The contribution of transport costs to overall logistics costs in 2012 was pinned at 61%, the highest it has been in the past nine years and far higher than the global average. Logistics costs as a percentage of total GDP rose by 0.7% to 12.6% in 2011 and are estimated to have risen further to 12.8% in 2012.
This is one of the findings of the 9th State of Logisticsâ„¢ survey for South Africa 2012 launched in Johannesburg this week. The survey results were released by Nadia Viljoen, scientific editor of the survey and a researcher at the Council for Scientific and Industrial Research (CSIR) who, along with partners Imperial Logistics and Stellenbosch University, produced the survey, the theme of which is “Connecting Neighbours , Engaging the World.”
Covering a comprehensive range of topics contributed by a variety of research experts in the field, this year’s edition marks a milestone with much effort going into preparing logistics costs and freight flow results for 2011 and 2012, effectively closing the two-year time lag in previous reporting.
In addition, the research process was opened to industry feedback through a pre-launch event that provided valuable input during the compilation of the survey articles.
Given the high contribution of transport costs to overall logistics costs, the survey points out that the vulnerability of transport costs to a volatile cost driver – the price of crude oil – and South Africa’s entrenched dependence on road transport, does not bode well for the economy.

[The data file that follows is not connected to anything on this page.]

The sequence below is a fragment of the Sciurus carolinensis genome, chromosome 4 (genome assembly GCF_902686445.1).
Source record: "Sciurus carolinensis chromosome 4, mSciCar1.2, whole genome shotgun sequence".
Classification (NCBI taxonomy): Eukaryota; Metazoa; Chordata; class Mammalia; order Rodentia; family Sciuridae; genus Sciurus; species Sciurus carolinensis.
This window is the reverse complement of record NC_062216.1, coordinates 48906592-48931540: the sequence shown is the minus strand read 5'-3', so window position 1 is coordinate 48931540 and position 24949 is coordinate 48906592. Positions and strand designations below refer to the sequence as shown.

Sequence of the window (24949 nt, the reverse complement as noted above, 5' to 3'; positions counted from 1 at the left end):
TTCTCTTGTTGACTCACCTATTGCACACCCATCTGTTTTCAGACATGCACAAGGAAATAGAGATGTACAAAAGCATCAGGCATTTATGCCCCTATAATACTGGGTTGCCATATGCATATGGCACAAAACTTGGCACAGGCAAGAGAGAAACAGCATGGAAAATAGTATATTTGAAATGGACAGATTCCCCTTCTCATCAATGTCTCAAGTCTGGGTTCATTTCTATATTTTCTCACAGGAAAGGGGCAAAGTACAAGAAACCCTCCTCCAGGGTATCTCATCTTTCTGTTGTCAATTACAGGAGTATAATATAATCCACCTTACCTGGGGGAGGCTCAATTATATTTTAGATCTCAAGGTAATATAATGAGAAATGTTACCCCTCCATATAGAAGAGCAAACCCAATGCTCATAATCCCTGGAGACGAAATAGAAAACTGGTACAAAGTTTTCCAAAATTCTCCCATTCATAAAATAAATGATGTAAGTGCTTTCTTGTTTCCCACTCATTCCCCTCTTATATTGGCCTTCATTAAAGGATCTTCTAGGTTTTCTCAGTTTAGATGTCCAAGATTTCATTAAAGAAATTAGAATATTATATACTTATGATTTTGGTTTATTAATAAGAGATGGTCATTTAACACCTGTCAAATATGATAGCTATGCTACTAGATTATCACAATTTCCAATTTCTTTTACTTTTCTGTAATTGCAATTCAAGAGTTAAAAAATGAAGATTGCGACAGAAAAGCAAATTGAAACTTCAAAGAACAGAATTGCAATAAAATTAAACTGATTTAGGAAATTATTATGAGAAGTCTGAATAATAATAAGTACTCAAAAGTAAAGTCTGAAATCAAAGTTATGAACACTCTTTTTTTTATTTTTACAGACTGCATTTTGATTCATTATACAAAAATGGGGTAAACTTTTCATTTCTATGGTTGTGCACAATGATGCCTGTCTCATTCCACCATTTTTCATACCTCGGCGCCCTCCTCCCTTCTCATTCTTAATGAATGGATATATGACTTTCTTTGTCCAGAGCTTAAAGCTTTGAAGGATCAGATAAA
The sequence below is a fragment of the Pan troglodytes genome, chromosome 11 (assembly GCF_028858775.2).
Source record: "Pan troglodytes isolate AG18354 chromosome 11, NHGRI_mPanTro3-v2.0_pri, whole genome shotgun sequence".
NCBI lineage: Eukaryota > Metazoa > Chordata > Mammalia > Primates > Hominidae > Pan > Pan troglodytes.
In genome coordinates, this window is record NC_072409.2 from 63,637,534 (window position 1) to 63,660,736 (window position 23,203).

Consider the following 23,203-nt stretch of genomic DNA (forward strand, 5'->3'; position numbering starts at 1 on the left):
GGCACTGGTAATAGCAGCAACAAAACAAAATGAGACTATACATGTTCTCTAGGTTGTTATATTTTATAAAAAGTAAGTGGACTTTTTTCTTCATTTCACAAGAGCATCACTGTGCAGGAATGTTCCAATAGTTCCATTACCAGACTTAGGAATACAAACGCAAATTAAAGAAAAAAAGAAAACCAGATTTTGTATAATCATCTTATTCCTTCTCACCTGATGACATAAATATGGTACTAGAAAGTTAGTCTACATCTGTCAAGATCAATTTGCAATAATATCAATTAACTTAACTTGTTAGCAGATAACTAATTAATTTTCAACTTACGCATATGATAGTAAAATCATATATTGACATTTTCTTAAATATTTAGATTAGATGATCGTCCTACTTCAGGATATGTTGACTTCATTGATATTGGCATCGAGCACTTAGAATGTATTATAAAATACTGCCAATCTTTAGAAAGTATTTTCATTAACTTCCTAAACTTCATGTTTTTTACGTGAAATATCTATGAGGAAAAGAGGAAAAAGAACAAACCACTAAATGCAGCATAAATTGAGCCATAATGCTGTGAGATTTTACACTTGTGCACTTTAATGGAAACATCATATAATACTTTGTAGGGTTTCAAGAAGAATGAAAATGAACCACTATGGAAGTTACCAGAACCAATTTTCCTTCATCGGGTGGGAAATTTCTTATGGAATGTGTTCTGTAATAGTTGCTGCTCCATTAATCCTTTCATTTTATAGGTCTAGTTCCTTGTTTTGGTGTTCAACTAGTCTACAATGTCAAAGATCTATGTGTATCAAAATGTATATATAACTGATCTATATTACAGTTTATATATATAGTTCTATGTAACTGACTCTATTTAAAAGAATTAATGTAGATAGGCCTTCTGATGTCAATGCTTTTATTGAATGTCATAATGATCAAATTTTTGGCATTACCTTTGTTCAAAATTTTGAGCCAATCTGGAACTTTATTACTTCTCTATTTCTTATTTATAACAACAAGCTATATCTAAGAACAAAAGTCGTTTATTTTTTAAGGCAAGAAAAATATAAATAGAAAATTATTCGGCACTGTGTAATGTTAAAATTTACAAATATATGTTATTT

The good news that emerged from the survey is that with opportunities being meagre in already developed countries, big business from abroad is turning its attention to developing regions such as southern Africa for its next growth frontier.
Unlike governments, multinational corporations do not see political boundaries when they consider a region. Rather, they regard the growth of consumer populations, the development of economies, the discovery of raw materials, the availability of labour and the ease which products and services can be moved into, out of and within that region.
Message of action
According to Viljoen, the State of Logisticsâ„¢ survey for South Africa 2012 delivers a message of action.
“South Africa must address critical issues relating to the road freight sector, shift freight from road to rail and address rampant skills shortages and misalignment in the logistics sector. The Southern African Development Community (SADC) needs governments and the private sector to join hands for ambitious inland corridor initiatives and for developing a world-class maritime transhipment community for trade,‘ she says.
For the survey, data obtained from a broad range of industry and government stakeholders identified the key challenges in the South African road freight sector.
Respondents felt that poor road conditions (64%), the cost of fuel (52%) and a lack of law enforcement and prevalent non-compliance (43%) are the top three challenges in the industry. The condition of the country’s roads is also regarded as a critical cost driver by 73% of the respondents.